Ricardo Duchesne has another important article on Western uniqueness: “The Faustian Impulse and European Exploration” (The Fortnightly Review, June, 2012). It is a shorter version of an article that appeared as “A Civilization of Explorers” (Academic Questions 25:65–93, 2012).
TOO readers will be familiar with the general perspective, having read Alex Kurtagic’s wonderful “Ernest Shackleton’s Farthest South and Faustian Man’s Quest for Universal Conquest“). Like Kurtagic, Duchesne sees Western exploration as a prime example of the Faustian world view:
Faustian man differs from all others in his insatiable will to reach the infinite. He seeks to overcome with his telescope the dimensions of the universe, and the dimensions of the earth with his wires and iron tracks. With his machines he sets out to conquer nature. (In Kurtagic)
Duchesne’s theme of Western willingness to engage in death-defying deeds in pursuit of personal glory recurs throughout his The Uniqueness of Western Civilization— a volume of critical importance for understanding the people and culture of the West (reviewed here). In his article on Western exploration he reiterates this theme: Western exploration results from the unique Western “aristocratic ethos of competitive individualism. … The expansionist dispositions of Europeans as well as their literary and other achievements were similarly driven by an aggressive and individually felt desire for superlative and undemocratic recognition.”
Whether engaged in peaceful or warlike pursuits, the West has created “a strikingly vibrant culture driven by a type of personality overflowing with expansive, disruptive, and creative impulses.”
The novelty of Indo-European culture was that it was led by an aristocratic elite that was egalitarian within the group rather than by a single despotic ruler. Indo-Europeans prized heroic warriors striving for individual fame and recognition, often with a “berserker” style of warfare. In the more advanced and populated civilizations of the Near East, Iran, and India, local populations absorbed this conquering group. In Neolithic Europe, the Indo-Europeans imposed themselves as the dominant group, and displaced the native languages but not the natives.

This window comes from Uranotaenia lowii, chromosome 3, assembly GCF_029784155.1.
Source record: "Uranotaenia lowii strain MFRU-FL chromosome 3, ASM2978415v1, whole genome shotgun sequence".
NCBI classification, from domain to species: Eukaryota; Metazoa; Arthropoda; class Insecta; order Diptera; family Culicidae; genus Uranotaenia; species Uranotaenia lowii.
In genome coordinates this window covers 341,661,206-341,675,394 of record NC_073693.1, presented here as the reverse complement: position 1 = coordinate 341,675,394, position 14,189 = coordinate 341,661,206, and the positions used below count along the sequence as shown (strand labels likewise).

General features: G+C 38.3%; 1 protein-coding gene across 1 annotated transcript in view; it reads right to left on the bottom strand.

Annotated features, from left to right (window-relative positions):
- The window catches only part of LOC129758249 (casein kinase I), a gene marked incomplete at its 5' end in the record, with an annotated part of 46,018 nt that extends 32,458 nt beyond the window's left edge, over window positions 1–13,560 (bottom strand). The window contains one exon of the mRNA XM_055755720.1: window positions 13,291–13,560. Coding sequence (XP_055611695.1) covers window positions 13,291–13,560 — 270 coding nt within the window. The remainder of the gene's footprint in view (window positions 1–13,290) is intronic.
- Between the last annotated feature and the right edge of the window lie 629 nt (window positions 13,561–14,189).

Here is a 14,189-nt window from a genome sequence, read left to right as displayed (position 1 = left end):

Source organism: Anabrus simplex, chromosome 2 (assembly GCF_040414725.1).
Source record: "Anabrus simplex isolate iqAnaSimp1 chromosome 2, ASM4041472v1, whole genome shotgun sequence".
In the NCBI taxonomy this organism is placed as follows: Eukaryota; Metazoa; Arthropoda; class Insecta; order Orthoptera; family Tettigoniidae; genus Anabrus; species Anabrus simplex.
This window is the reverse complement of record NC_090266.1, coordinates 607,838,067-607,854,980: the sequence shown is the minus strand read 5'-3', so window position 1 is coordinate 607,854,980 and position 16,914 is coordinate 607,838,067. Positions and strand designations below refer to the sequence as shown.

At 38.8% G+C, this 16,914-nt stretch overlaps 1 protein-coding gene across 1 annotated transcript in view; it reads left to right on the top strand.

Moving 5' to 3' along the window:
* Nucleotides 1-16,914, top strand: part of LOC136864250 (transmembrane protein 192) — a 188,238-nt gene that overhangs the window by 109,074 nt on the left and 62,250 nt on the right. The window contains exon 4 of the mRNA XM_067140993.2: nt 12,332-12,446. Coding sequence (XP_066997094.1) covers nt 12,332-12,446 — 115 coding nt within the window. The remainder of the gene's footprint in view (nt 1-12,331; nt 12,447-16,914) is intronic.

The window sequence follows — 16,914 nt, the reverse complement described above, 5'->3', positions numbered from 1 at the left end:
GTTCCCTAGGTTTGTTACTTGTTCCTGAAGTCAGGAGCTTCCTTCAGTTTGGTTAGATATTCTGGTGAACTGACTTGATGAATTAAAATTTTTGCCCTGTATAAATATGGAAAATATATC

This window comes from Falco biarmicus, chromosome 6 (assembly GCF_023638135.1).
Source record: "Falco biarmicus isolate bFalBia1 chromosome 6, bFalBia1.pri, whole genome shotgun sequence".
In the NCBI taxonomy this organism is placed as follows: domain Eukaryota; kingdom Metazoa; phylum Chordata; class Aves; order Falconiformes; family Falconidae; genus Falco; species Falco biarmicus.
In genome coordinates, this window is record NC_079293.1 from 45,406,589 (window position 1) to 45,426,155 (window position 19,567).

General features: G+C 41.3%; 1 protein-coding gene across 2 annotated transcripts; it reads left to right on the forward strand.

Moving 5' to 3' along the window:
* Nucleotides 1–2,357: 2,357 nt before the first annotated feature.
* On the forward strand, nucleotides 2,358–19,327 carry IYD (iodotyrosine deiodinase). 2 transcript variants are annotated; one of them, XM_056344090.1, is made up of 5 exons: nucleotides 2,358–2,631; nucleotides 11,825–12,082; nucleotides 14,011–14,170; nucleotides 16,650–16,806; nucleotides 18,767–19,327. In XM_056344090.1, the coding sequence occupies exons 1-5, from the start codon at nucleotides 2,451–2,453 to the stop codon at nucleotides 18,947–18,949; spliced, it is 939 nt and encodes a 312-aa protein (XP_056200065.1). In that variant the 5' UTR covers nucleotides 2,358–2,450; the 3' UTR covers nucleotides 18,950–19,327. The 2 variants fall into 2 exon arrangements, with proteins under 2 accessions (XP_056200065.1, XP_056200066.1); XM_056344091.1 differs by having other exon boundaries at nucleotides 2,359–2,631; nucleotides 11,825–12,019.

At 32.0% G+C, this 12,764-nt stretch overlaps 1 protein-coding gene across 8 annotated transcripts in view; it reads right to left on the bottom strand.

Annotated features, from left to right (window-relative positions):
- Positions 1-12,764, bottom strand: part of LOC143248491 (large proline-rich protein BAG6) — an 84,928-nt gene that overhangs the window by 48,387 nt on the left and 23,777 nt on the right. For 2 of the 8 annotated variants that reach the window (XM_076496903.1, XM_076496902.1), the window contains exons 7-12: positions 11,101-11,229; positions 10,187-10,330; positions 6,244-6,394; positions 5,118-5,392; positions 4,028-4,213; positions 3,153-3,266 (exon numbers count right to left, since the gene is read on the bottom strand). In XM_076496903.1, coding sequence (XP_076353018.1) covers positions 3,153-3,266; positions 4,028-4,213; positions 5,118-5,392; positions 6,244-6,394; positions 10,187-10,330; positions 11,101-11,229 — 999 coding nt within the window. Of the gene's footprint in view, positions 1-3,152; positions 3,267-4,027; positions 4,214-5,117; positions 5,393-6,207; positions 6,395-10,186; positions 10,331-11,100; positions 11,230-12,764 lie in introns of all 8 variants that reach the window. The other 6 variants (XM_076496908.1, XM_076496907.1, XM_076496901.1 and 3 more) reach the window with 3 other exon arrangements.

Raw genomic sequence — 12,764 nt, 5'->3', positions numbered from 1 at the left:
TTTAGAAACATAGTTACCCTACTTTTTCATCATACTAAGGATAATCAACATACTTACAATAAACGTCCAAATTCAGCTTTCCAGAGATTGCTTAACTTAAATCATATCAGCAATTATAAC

Duchesne points to the fact that around 95% of all explorers have been European, and provides a concise overview of some of the major exploratory projects of the West. There is no attempt to sugarcoat this project. Describing the exploits of Hernán Cortés he notes that
these days many regard Cortés as something of a criminal, and this is true. The campaigns he conducted against the Mexicans were graphically barbaric. At the same time, Cortés was a prototypical Western aristocrat, or, as described by his secretary, a man “restless, haughty, mischievous, and given to quarrelling.’ [He was] a man who displayed, again and again, an extraordinary combination of leadership, tenacity, diplomacy, and tactical skill. Finding gold was a priority for Cortés and his men, but, as Cortés’s impassioned speeches and the character descriptions of his contemporaries both testify, he was above all a man driven by an “insatiable thirst for glory and authority;” “he thinks nothing of dying himself, and less of our death.”
Importantly, Duchesne sees in these traits the basis for the rebellious spirit of the West. It is same spirit that
drove Luther in his uncompromising challenge to the papacy’s authority: “Here I stand, I cannot do otherwise.” It drove the “intense rivalry” that characterized the art of the Renaissance, among patrons, collectors, artists, and that culminated in the persons of Leonardo, Raphael, Michelangelo, and Titian.It motivated Shakespeare to outdo Chaucer, creating more than 120 characters, “the most memorable personalities that have graced the theater – and the psyche – of the West.’
In the end, the Western pursuit of exploration went far beyond mundane concerns for wealth, religious conversion, or curiosity, even though these pursuits may also involve Faustian striving. Rather, exploration was for its own sake, and in it “we can see the West’s psyche striving to surpass the mundane preoccupations of ordinary life, comfort and liberal pleasantries, proving what it means to be a man of noble character.”
It is the complete antithesis of the modern Western model based on egalitarianism—and perhaps deriving from another strand of the evolutionary history of the West (see here, p. 64ff). And therein lies the conundrum, because it is certainly true that beginning with the Puritan revolution of the 17th century, the fundamental opposition in Western culture has been between the aristocratic ethos of competitive individualism and the ethos of radical—even stifling—egalitarian universalism, with the latter clearly winning out. This tendency has been massively exploited by our new hostile elite; in many areas it is enforced by all the power of the state, and everywhere it is a constantly recurring drumbeat spewed forth by the media and political class. Whatever is left of the aristocratic ethos is redirected into activities (e.g., physically dangerous sports) that do not threaten the political status quo or even strengthen it (e.g., some types of dangerous military activities; art of the left that rebels against traditional social, sexual, and racial norms).
Duchesne follows Spengler in noting that Western man possesses “the spirit of a ‘proud beast of prey,’ like that of an ‘eagle, lion, [or] tiger.’” Suffice it to say here that in an age of stifling conformity to an ethos of cultural and demographic suicide throughout the West, we can only wish for a reemergence of those proud, haughty, rebellious, difficult and striving spirits that made the West great.